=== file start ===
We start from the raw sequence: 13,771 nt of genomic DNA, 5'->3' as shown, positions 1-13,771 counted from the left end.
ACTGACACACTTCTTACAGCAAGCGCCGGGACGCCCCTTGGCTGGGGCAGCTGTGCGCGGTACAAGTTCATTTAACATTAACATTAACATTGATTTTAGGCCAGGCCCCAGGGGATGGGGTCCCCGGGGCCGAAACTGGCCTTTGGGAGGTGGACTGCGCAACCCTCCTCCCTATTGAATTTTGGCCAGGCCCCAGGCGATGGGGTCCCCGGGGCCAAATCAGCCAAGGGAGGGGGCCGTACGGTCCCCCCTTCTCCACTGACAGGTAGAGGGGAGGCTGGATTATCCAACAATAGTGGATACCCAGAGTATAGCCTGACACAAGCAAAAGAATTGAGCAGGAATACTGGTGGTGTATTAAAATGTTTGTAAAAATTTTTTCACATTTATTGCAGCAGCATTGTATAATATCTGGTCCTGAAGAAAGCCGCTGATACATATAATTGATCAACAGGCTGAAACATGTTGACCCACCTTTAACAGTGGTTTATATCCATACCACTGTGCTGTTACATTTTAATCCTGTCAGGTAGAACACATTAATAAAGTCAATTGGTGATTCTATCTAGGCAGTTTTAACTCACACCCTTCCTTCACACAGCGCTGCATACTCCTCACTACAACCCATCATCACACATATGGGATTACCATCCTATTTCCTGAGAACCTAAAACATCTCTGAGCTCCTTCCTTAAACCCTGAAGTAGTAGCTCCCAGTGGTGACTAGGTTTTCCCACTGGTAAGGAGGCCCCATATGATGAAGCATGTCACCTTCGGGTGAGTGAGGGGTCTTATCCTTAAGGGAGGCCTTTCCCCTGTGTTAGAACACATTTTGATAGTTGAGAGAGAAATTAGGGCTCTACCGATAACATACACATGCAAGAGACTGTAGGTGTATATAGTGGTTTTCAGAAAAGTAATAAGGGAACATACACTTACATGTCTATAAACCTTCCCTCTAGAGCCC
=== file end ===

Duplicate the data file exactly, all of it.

We start from the raw sequence: 13,771 nt of genomic DNA, 5'->3' as shown, positions 1-13,771 counted from the left end.
ACTGACACACTTCTTACAGCAAGCGCCGGGACGCCCCTTGGCTGGGGCAGCTGTGCGCGGTACAAGTTCATTTAACATTAACATTAACATTGATTTTAGGCCAGGCCCCAGGGGATGGGGTCCCCGGGGCCGAAACTGGCCTTTGGGAGGTGGACTGCGCAACCCTCCTCCCTATTGAATTTTGGCCAGGCCCCAGGCGATGGGGTCCCCGGGGCCAAATCAGCCAAGGGAGGGGGCCGTACGGTCCCCCCTTCTCCACTGACAGGTAGAGGGGAGGCTGGATTATCCAACAATAGTGGATACCCAGAGTATAGCCTGACACAAGCAAAAGAATTGAGCAGGAATACTGGTGGTGTATTAAAATGTTTGTAAAAATTTTTTCACATTTATTGCAGCAGCATTGTATAATATCTGGTCCTGAAGAAAGCCGCTGATACATATAATTGATCAACAGGCTGAAACATGTTGACCCACCTTTAACAGTGGTTTATATCCATACCACTGTGCTGTTACATTTTAATCCTGTCAGGTAGAACACATTAATAAAGTCAATTGGTGATTCTATCTAGGCAGTTTTAACTCACACCCTTCCTTCACACAGCGCTGCATACTCCTCACTACAACCCATCATCACACATATGGGATTACCATCCTATTTCCTGAGAACCTAAAACATCTCTGAGCTCCTTCCTTAAACCCTGAAGTAGTAGCTCCCAGTGGTGACTAGGTTTTCCCACTGGTAAGGAGGCCCCATATGATGAAGCATGTCACCTTCGGGTGAGTGAGGGGTCTTATCCTTAAGGGAGGCCTTTCCCCTGTGTTAGAACACATTTTGATAGTTGAGAGAGAAATTAGGGCTCTACCGATAACATACACATGCAAGAGACTGTAGGTGTATATAGTGGTTTTCAGAAAAGTAATAAGGGAACATACACTTACATGTCTATAAACCTTCCCTCTAGAGCCC